Communicating effectively isn’t always easy, especially when it comes to a complex project or difficult customer.
Very often, complicated instructions can be misunderstood, fundamental steps can be overlooked or the vision for a project can be misinterpreted.
If you’re not taking the necessary steps to convey a clear message or provide detailed instructions to your team, your project may be doomed from the start.
Here are five steps to communicating clearly with your team:
Understand the Project
This might seem obvious, but this preliminary step is often the loose end that unravels the entire project.
Before you even approach your team, outline the goals, benchmarks, and process so you’re intimately familiar with the project. This way, you can confidently convey instructions to the team and field any tough questions when they arise.
Define the Process
Outlining a clear process and command structure at the beginning of a project can help maintain the integrity of the outcome. When people understand the chain of command, what steps occur when and their own role in the process, the project will most likely be successful.
Part of any good process, incidentally, should include a mechanism for pivoting when necessary. When challenges arise and changes become necessary, make sure you have a way for the team to handle problems on the fly.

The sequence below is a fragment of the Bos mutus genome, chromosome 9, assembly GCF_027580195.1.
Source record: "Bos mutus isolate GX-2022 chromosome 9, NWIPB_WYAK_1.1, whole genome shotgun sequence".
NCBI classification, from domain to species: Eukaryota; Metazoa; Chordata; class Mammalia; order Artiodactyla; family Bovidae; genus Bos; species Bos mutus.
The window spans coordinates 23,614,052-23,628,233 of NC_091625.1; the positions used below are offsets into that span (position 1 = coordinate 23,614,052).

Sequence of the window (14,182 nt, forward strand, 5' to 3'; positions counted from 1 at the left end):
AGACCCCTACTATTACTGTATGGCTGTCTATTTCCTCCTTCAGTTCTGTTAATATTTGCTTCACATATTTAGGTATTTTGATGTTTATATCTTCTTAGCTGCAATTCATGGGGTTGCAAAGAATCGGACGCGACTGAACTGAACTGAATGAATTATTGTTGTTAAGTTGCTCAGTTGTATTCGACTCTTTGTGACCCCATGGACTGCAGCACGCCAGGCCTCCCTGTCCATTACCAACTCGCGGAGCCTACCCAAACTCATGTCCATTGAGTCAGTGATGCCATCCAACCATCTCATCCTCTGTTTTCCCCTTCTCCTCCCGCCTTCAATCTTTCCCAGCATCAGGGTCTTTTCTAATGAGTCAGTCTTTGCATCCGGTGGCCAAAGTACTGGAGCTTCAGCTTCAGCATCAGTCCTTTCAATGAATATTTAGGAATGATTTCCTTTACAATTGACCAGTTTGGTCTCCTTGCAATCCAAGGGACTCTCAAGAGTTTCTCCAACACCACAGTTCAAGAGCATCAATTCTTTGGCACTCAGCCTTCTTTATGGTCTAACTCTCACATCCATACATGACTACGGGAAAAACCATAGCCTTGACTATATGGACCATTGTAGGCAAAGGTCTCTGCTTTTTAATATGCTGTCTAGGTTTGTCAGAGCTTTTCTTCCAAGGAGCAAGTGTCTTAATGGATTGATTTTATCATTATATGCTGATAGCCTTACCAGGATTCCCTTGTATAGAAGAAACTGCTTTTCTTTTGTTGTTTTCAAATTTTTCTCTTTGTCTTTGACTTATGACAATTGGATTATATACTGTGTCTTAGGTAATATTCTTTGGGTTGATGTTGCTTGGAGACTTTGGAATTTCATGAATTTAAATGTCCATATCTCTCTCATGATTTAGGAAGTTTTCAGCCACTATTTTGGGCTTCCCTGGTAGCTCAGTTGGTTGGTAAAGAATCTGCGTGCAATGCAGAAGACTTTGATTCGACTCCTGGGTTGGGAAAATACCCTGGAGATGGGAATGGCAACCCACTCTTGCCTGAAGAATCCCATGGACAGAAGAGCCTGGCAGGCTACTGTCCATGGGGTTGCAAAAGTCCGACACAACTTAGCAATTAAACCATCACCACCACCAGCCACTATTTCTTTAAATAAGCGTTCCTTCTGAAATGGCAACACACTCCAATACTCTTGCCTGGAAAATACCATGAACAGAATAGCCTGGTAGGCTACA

Know Your Team
If certain staff members take instruction better via email and others do better with verbal directives, address the team as a group and then send a follow-up email with a recap of expectations. Likewise, find out who works well together and who doesn’t.
Knowing how your team operates will help to avoid confusion, infighting and wasted time, and ensure everyone is on the same page.
Play to Strengths
If you focus your attention on guiding your people toward what they do well, you’ll spend less time trying to shore up their weaknesses.
If you know one member of your team works better on his own, give him the space and independence he needs. If another team member can transition well between tasks, put her in a position to change priorities as conditions dictate.
Listen to your employees as a project is underway. Not only will you gain insight into how team members work together, you’ll also build trust with them.
These are the people who are on the front lines of the project. Often, they can offer you guidance on how best to approach a problem or challenge to ensure a successful outcome.
Plus, if you’re only ever issuing directives, your instructions will eventually become annoying white noise.
When things go wrong and a project fails, it’s easy to find the guilty and affix blame. However, failure often occurs well in advance of the execution of a project, which means you may only have yourself to blame. Good leaders put their teams in positions to succeed, and this means communicating effectively, not just issuing orders.
Mutual respect, clearly defined goals and a well-articulated process can turn even the most difficult projects into successful ones.
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